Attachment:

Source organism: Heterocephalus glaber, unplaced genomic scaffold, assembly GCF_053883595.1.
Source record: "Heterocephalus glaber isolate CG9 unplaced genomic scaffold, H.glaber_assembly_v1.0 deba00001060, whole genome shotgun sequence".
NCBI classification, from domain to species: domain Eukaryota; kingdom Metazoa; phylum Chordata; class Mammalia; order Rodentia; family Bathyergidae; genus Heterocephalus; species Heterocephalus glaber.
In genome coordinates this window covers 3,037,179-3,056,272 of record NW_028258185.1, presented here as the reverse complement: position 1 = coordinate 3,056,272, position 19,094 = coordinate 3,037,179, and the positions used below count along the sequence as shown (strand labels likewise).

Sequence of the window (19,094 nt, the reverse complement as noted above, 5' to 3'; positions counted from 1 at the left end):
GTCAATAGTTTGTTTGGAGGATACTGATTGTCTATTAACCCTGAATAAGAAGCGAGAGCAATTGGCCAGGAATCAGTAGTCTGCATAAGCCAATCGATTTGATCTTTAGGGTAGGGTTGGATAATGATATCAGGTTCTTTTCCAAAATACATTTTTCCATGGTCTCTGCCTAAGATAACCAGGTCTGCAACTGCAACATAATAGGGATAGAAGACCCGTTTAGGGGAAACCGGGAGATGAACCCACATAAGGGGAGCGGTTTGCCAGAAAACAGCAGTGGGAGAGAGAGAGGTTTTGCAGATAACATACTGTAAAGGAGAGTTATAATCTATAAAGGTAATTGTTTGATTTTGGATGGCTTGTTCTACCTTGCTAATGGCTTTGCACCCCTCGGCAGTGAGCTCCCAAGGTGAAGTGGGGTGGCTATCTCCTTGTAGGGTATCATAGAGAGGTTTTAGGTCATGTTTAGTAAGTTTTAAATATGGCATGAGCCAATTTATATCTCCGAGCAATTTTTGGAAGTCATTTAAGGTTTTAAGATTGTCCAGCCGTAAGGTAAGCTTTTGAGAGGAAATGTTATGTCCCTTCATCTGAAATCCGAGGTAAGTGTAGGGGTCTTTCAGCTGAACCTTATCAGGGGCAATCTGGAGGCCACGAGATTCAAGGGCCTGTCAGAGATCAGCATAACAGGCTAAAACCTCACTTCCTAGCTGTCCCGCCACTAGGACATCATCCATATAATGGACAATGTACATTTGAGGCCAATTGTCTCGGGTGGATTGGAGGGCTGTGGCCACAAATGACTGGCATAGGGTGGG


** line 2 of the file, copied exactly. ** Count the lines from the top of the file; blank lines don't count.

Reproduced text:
Source record: "Heterocephalus glaber isolate CG9 unplaced genomic scaffold, H.glaber_assembly_v1.0 deba00001060, whole genome shotgun sequence".